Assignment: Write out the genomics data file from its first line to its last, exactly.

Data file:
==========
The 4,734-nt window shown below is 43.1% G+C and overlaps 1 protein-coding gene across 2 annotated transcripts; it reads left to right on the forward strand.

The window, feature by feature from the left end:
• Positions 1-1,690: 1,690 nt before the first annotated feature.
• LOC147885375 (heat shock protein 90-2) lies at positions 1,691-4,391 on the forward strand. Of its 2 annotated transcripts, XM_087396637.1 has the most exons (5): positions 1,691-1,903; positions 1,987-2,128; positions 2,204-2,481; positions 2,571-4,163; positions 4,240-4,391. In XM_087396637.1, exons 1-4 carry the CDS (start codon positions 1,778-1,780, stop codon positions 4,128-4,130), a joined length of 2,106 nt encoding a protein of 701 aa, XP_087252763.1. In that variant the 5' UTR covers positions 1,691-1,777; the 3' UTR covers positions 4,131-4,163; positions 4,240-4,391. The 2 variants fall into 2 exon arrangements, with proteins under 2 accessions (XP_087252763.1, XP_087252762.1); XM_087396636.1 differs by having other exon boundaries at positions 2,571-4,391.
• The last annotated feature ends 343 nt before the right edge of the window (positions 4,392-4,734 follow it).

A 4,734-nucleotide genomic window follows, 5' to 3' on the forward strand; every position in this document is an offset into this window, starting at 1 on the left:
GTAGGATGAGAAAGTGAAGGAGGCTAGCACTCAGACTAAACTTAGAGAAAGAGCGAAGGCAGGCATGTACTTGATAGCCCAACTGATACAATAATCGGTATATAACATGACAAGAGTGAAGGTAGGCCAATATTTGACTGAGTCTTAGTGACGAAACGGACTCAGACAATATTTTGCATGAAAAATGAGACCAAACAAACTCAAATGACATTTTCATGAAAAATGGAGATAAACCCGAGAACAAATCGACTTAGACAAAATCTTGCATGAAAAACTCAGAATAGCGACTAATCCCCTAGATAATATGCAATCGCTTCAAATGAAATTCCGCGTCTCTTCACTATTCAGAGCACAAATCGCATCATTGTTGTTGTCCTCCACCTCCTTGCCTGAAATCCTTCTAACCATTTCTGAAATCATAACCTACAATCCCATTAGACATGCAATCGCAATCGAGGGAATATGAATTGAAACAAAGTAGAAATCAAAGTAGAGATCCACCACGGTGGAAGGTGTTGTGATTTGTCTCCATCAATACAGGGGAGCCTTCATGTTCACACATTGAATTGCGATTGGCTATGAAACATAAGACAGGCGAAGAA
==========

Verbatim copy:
The 4,734-nt window shown below is 43.1% G+C and overlaps 1 protein-coding gene across 2 annotated transcripts; it reads left to right on the forward strand.

The window, feature by feature from the left end:
• Positions 1-1,690: 1,690 nt before the first annotated feature.
• LOC147885375 (heat shock protein 90-2) lies at positions 1,691-4,391 on the forward strand. Of its 2 annotated transcripts, XM_087396637.1 has the most exons (5): positions 1,691-1,903; positions 1,987-2,128; positions 2,204-2,481; positions 2,571-4,163; positions 4,240-4,391. In XM_087396637.1, exons 1-4 carry the CDS (start codon positions 1,778-1,780, stop codon positions 4,128-4,130), a joined length of 2,106 nt encoding a protein of 701 aa, XP_087252763.1. In that variant the 5' UTR covers positions 1,691-1,777; the 3' UTR covers positions 4,131-4,163; positions 4,240-4,391. The 2 variants fall into 2 exon arrangements, with proteins under 2 accessions (XP_087252763.1, XP_087252762.1); XM_087396636.1 differs by having other exon boundaries at positions 2,571-4,391.
• The last annotated feature ends 343 nt before the right edge of the window (positions 4,392-4,734 follow it).

A 4,734-nucleotide genomic window follows, 5' to 3' on the forward strand; every position in this document is an offset into this window, starting at 1 on the left:
GTAGGATGAGAAAGTGAAGGAGGCTAGCACTCAGACTAAACTTAGAGAAAGAGCGAAGGCAGGCATGTACTTGATAGCCCAACTGATACAATAATCGGTATATAACATGACAAGAGTGAAGGTAGGCCAATATTTGACTGAGTCTTAGTGACGAAACGGACTCAGACAATATTTTGCATGAAAAATGAGACCAAACAAACTCAAATGACATTTTCATGAAAAATGGAGATAAACCCGAGAACAAATCGACTTAGACAAAATCTTGCATGAAAAACTCAGAATAGCGACTAATCCCCTAGATAATATGCAATCGCTTCAAATGAAATTCCGCGTCTCTTCACTATTCAGAGCACAAATCGCATCATTGTTGTTGTCCTCCACCTCCTTGCCTGAAATCCTTCTAACCATTTCTGAAATCATAACCTACAATCCCATTAGACATGCAATCGCAATCGAGGGAATATGAATTGAAACAAAGTAGAAATCAAAGTAGAGATCCACCACGGTGGAAGGTGTTGTGATTTGTCTCCATCAATACAGGGGAGCCTTCATGTTCACACATTGAATTGCGATTGGCTATGAAACATAAGACAGGCGAAGAA